D 1 cell: Secrets Vasoactive Intestinal Peptide (VIP) (similar to glucagon, but it also stimulates pancreatic exocrine secretion).
EC cellα: Secretes secretin, motilin, and substance P. Secretin stimulates secretion of pancreatic enzymes/HCO3-. Motilin increases gastric and intestinal motility. Substance P has neurotransmitter properties.
Epsilon cell: Secretes Ghrelin, which stimulates appetite.
What cells tend to have abundant sER
-Function in lipid metabolism
-Synthesize and secrete steroids
-Detoxify enzymes related to cytochrome p450
-Modify and detoxify hydrophobic compounds such as pesticides and carcinogens
-Form and recycle membranes
What does sER do in skeletal and cardiac muscles?
in skeletal and cardiac muscles, sER (now called Sarcoplasmic Reticulum (SR)) sequesters Ca2+ for the contractile process.
What is the role of sER in drug metabolism?
Many cells in the liver show increased sER when toxins are present. Toxins and carcinogens can be converted to water-soluble conjugated products that can be eliminated from the body. A lipophilic drug challenge will increase the amount of sER in hepatocytes.
What are the major effects of type II diabetes?
Decreased insulin sensitivity
Decreased insulin release
Hypersecretion of glucagon
Impaired incretin effect
Accelerated gastric emptying.
What is an incretin?
A hormone that causes insulin release before blood glucose levels increase.
What is GLP-1?
Glucagon-Like-Peptide is a major incretin that is created in cells in the jejunum and ileum. It is created from proglucagon.
What is GIP?
Glucose-dependent Insulinotropic Polypeptide. It is created in K cells in the mucosa of the duodenum and jejunum.
How can incretins be used in therapy?
GLP-1 is effective in therapy for type II diabetes, but is degraded quickly by DPP-4.
GIP is not effective and is present in normal levels during type II diabetes.
Therefore, GLP-1 + DDP-4 inhibitors, or long lasting incretin mimetics must be used.
Describe the effects of counterregulatory hormones in health and diabetes
Counterregulatory hormones work against the action of insulin.
The major CRH are glucagon, epinephrine, cortisol, growth hormone. These promote glycogen breakdown, ketogenesis, and gluconeogenesis.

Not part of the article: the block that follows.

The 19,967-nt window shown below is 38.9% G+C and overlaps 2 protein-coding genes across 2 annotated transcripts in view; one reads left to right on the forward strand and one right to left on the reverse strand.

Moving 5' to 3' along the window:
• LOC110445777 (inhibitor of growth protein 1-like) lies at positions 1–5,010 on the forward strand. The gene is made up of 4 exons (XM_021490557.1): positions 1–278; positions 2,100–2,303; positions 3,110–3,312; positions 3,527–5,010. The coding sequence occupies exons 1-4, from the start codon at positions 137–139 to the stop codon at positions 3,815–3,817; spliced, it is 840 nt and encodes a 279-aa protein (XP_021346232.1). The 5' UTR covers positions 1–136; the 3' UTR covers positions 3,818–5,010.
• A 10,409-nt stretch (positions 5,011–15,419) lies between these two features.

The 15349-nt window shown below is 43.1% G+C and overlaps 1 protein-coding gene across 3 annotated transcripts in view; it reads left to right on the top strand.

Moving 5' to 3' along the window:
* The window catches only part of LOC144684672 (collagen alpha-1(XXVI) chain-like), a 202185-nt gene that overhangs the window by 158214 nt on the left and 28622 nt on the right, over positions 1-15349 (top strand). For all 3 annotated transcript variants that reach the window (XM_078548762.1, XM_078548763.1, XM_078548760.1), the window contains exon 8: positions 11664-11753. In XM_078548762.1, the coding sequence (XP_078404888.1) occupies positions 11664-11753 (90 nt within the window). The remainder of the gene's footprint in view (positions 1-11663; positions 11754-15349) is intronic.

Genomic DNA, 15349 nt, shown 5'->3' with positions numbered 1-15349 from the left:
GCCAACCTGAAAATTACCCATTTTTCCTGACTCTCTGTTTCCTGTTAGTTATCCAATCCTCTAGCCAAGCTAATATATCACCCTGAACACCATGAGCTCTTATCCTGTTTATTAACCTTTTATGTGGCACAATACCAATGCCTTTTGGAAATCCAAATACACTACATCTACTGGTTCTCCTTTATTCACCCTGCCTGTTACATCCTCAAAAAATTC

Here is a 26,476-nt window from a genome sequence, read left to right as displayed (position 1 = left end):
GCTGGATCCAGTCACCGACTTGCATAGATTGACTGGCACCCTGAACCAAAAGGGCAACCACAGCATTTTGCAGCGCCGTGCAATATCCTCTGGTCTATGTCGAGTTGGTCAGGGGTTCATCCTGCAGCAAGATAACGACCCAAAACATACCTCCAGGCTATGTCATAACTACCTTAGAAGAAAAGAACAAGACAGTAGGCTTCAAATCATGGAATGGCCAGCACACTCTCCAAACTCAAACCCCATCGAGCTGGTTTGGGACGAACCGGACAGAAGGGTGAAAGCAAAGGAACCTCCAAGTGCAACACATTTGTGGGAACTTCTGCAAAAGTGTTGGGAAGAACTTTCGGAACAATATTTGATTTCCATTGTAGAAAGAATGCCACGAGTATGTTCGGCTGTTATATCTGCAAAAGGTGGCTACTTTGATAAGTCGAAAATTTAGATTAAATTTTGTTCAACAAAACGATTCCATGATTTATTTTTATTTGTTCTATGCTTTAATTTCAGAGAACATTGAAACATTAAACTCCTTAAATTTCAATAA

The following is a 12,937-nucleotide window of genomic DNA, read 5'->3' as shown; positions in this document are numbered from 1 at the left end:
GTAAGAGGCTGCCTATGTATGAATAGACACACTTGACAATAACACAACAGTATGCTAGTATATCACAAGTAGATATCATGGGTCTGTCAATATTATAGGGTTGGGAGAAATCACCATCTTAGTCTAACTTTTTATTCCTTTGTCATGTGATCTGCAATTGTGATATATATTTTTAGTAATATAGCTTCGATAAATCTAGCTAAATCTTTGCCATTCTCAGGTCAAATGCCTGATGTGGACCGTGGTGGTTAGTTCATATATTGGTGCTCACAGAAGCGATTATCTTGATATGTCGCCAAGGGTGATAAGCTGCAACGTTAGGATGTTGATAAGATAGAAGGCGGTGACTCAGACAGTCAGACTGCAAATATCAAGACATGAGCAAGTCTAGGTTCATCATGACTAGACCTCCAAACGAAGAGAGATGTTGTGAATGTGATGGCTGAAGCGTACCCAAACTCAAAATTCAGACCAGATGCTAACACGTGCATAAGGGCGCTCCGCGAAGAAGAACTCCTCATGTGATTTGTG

Type I diabetics have an impaired CRH response, increasing their odds of hypoglycemia. Glucagon response is lost, and epinephrine becomes the main CRH.
Describe the pathophysiology of diabetic ketoacidosis (DKA).
Insulin deficiency ->
intracellular starvation ->
excessive counterregulatory hormones released ->
increased fatty acetyl-CoA entry into hepatic mitochondria to produce glucose and ketones (acetoacetic acid and beta hydroxybutyric acid) ->
hyperglycemia and ketonemia.
This can lead to acetone breath, vomiting, ketonuria, tachypnea, shock, impaired consciousness, and coma
Define the three major classes of general hormone signaling
1) Endocrine (ductless, released into circulation to affect distant cells)
2) Exocrine (released to a surface or organ lumen, ie digestive enzymes, sweat)
3) Paracrine (released into interstitial space to affect neighboring cells)
Using insulin as an example, describe the synthesis and processing of the protein into its mature form
1) Transcription of gene
2) Signal sequence is translated, causing binding to rER
3) Preproinsulin is synthesized and then processed to proinsulin in rER (loses the signal sequence)
4) Proinsulin is processed to insulin in golgi (loses the C chain, which was required for folding and creating interchain bonds)
5) Packed and stored in secretory vessel
Describe the structural features of the insulin protein
Has an A chain and a B chain, connected by two disulfide bonds. A C chain was previously removed after allowing for the proper folding and bond forming.
Describe how insulin is stored in pancreatic beta cells